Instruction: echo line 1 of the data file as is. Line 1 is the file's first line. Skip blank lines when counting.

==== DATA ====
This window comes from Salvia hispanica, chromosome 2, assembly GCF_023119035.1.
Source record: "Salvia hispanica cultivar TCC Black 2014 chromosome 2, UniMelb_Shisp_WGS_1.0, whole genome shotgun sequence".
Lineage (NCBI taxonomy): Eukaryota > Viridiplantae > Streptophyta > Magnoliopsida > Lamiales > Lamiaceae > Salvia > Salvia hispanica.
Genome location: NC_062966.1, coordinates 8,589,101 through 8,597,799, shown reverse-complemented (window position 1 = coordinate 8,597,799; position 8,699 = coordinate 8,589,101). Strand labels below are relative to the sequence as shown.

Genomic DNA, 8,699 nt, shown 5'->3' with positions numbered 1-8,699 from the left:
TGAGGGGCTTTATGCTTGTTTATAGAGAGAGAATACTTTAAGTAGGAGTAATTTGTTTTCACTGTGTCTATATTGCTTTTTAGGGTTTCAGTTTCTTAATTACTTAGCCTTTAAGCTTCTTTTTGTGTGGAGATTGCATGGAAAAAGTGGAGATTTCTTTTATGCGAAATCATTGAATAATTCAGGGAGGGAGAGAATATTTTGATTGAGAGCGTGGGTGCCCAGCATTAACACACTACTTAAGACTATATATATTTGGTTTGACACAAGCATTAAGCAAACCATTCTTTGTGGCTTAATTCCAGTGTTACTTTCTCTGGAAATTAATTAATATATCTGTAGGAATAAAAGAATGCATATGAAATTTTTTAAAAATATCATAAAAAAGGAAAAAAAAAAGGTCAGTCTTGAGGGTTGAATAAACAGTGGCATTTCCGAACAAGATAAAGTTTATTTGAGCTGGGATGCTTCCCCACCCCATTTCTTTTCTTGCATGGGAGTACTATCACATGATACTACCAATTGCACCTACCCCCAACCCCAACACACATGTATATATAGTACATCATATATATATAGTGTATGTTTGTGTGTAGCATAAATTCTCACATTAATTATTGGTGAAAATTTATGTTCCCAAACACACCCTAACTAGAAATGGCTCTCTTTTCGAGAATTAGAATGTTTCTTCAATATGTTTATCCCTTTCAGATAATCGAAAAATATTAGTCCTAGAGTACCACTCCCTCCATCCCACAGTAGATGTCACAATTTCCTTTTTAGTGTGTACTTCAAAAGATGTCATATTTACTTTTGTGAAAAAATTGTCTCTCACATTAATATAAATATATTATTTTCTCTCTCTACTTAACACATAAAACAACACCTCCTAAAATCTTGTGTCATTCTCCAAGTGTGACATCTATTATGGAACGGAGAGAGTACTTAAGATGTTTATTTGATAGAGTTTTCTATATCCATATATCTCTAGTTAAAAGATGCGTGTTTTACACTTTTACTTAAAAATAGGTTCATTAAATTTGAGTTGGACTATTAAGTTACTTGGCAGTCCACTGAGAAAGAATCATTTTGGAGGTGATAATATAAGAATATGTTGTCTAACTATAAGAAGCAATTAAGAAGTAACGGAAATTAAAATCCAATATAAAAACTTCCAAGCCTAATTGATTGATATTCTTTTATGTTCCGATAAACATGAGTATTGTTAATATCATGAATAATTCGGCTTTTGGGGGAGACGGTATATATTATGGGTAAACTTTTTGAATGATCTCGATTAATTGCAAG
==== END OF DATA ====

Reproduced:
This window comes from Salvia hispanica, chromosome 2, assembly GCF_023119035.1.